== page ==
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Listening as a Letter of Uriah: A note on Berio's Un re in ascolto (1984) on the occasion of the opera's first performance in London (9 February 1989)

  • Matthias Theodor Vogt

Imagine what would have happened if Prospero had come out in front of the curtain at the end of the first performance of Shakespeare's Tempest on 1 November 1611 and if, at his words

Now, 'tis true,

I must be here confin'd by you,

Or sent to Naples. Let me not,

Since I have my dukedom got

And pardon'd the deceiver, dwell

In this bare island by your spell;

But release me from my bands

With the help of your good hands.

Gentle breath of yours my sails

Must fill, or else my project fails,

Which was to please […],

the audience had not applauded. In accordance with Jacobean theatrical practice, the sound of applause breaks the theatrical illusion.

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1 Herbort, H. J., ‘Töne mit Kehrseite’, Die Zeit, 17 08 1984.

2 Carpenter, Humphrey, W. H. Auden: A Biography (London, 1981), 325. The text of The Sea and the Mirror is taken from Auden, W. H., Collected Longer Poems (London, 1968), 199252.

3 Barthes, Roland and Havas, Roland, ‘Ascolto’, Enciclopedia Einaudi (Turin, 1976), I, 982–91. The original French was published in Barthes, Roland, L'Obvie et l'obtus (Paris, 1982), 217–30 and was translated into English by Howard, Richard as ‘Listening’ in The Responsibility of Forms (New York, 1985), 245–60.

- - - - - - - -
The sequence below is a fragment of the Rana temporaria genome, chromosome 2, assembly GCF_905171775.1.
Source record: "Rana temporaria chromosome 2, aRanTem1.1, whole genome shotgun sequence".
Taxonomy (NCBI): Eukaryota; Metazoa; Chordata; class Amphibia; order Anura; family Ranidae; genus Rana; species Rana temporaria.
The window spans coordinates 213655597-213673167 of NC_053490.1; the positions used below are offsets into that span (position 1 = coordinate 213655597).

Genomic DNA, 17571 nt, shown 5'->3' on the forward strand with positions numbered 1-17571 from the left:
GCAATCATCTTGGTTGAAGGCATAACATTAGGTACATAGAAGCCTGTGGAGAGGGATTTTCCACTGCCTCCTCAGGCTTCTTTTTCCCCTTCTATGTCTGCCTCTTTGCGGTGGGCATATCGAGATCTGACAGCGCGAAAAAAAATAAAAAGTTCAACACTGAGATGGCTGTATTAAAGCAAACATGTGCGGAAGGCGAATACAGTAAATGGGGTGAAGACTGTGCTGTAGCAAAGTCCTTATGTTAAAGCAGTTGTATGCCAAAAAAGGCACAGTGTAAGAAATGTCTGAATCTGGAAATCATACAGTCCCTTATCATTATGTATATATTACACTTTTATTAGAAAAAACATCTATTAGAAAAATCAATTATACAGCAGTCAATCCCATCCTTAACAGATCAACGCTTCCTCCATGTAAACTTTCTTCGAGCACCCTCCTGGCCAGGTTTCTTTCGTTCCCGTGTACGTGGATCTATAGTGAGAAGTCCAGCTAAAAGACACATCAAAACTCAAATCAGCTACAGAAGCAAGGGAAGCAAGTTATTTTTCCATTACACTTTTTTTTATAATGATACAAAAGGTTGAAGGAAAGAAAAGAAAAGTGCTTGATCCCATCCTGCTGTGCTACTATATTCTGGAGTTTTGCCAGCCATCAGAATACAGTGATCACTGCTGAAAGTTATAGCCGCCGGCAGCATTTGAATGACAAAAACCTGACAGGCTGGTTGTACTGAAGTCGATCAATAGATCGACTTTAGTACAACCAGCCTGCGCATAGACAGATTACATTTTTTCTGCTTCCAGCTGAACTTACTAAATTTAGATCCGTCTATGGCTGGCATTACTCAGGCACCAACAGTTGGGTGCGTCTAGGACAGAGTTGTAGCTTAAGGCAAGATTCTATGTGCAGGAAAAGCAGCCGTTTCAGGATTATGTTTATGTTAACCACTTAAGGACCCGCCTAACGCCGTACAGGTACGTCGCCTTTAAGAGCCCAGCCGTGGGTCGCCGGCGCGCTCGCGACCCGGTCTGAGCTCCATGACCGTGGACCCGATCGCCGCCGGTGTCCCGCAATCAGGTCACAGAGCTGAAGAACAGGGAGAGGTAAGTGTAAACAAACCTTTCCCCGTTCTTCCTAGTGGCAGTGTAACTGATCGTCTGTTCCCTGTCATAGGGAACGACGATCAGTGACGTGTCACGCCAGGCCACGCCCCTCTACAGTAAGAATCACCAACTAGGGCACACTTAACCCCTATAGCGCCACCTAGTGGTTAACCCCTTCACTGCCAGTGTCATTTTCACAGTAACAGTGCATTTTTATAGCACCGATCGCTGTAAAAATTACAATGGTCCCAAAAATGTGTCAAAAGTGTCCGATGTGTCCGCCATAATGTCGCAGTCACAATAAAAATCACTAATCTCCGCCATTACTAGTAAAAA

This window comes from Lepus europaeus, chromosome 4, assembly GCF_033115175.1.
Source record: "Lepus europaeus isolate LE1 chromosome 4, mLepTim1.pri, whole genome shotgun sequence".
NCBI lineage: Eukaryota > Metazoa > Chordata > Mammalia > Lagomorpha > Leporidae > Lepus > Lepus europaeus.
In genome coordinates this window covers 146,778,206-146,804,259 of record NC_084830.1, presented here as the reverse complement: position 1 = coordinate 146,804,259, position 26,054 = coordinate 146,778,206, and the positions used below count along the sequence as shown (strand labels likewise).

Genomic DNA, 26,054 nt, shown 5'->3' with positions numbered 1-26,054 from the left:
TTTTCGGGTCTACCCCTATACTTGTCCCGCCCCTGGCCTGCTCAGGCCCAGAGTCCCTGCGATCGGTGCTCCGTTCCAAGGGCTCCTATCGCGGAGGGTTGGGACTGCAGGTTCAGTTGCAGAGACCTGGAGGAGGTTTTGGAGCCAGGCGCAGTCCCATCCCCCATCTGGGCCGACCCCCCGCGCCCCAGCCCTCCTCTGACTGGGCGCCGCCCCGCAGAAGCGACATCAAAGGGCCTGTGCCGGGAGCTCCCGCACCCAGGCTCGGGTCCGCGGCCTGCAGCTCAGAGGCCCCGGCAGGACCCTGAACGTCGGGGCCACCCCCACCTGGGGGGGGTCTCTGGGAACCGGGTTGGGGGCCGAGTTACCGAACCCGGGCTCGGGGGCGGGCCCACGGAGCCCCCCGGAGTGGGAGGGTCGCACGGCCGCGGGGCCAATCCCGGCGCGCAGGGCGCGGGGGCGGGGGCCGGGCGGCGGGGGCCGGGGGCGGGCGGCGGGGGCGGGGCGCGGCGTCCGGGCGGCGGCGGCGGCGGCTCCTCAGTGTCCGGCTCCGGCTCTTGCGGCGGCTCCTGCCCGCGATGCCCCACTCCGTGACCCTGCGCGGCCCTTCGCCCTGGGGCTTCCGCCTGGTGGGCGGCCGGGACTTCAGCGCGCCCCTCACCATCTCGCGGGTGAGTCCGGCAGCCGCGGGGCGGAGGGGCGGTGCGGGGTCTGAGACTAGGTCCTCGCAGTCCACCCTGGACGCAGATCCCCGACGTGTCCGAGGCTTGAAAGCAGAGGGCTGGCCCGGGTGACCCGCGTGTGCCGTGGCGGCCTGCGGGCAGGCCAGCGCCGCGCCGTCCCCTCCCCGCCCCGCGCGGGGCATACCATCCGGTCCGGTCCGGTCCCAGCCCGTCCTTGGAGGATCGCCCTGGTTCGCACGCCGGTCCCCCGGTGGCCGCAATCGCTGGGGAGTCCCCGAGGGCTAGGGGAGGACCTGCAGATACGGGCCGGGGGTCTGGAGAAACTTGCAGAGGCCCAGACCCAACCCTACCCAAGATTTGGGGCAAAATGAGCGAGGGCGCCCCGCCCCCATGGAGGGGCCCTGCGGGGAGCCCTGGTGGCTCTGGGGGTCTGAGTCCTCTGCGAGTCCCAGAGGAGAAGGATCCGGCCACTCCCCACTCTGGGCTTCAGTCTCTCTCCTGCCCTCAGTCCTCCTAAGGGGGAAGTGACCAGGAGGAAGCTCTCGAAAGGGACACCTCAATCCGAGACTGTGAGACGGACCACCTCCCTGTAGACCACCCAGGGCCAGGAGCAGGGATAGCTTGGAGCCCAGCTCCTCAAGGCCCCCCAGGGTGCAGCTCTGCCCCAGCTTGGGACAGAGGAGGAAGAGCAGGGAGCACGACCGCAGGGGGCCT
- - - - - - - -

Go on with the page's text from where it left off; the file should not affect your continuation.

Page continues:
4 Calvino, Italo, ‘Un re in ascolto: Racconti dell'estate’, La Repubblica, 13 08 1984.

5 Simon, Dietrich, Afterword to Italo Calvino, Die unsichtbaren Städte (Munich, 1977), 195–6 (German translation of Le città invisibili).

6 Stoianova, Ivanka, ‘Luciano Berio: Chemins en musique’, La Revue musicale, 375–7 (1985), 368.

7 Luciano Berio, ‘Dialog zwischen dir und mir’, 1984 Salzburg Festival Programme Book for Un re in ascolto; translated into English by Francesca Franchi and reprinted in the 1989 Covent Garden Programme Book.

8 Deetjen, Werner, ‘Der Sturm als Opernlibretto’, Shakespeare Jahrbuch, ed. Keller, W., 64 (1928), 7789.

9 Gotter's and Einsiedel's libretto was set to music by Friedrich Fleischmann (1766–1798) and first performed in Weimar, at Schiller's instigation, on 19 May 1798, produced by no less a figure than Goethe. The text was first published in 1797 under the title ‘Singspiel in drey Acten aus Gotters nachlaß’ in vols. 8 and 9 of Schiller's Die Horen. It is quoted here from Gotter, Friedrich Wilhelm, Gedichte III (Weimar, 1802). Carl Ditters von Dittersdorf was originally intended as the composer: the choice of possible composers also included Schwenke, Grétry, Mozart, Wranitzky, Joseph Haydn, Schulz and Himmel. Fleischmann's 1798 setting was followed by versions by Johann Friedrich Reichardt and Johann Rudolf Zumsteeg, both also dating from 1798. The libretto was reprinted in 1889, which suggests its continuing appeal.

10 Quoted in Deetjen (see n. 8), 88. From Schlegel, Caroline, Briefe aus der Frühromantik, ed. Schmidt, Erich (Leipzig, 1913), I, 436.

11 Jonke, Gert, ‘Gradus ad parnassum’, Schule der Geläufigkeit (Reinbek, 1980), 166.

12 Berio, Luciano, Entretien avec Rossana Dalmonte (Rome 1981), ed. and trans. Kaltenecker, M. (Paris, 1983), 21.

Translation by Stewart Spencer

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Cambridge Opera Journal
  • ISSN: 0954-5867
  • EISSN: 1474-0621
  • URL: /core/journals/cambridge-opera-journal
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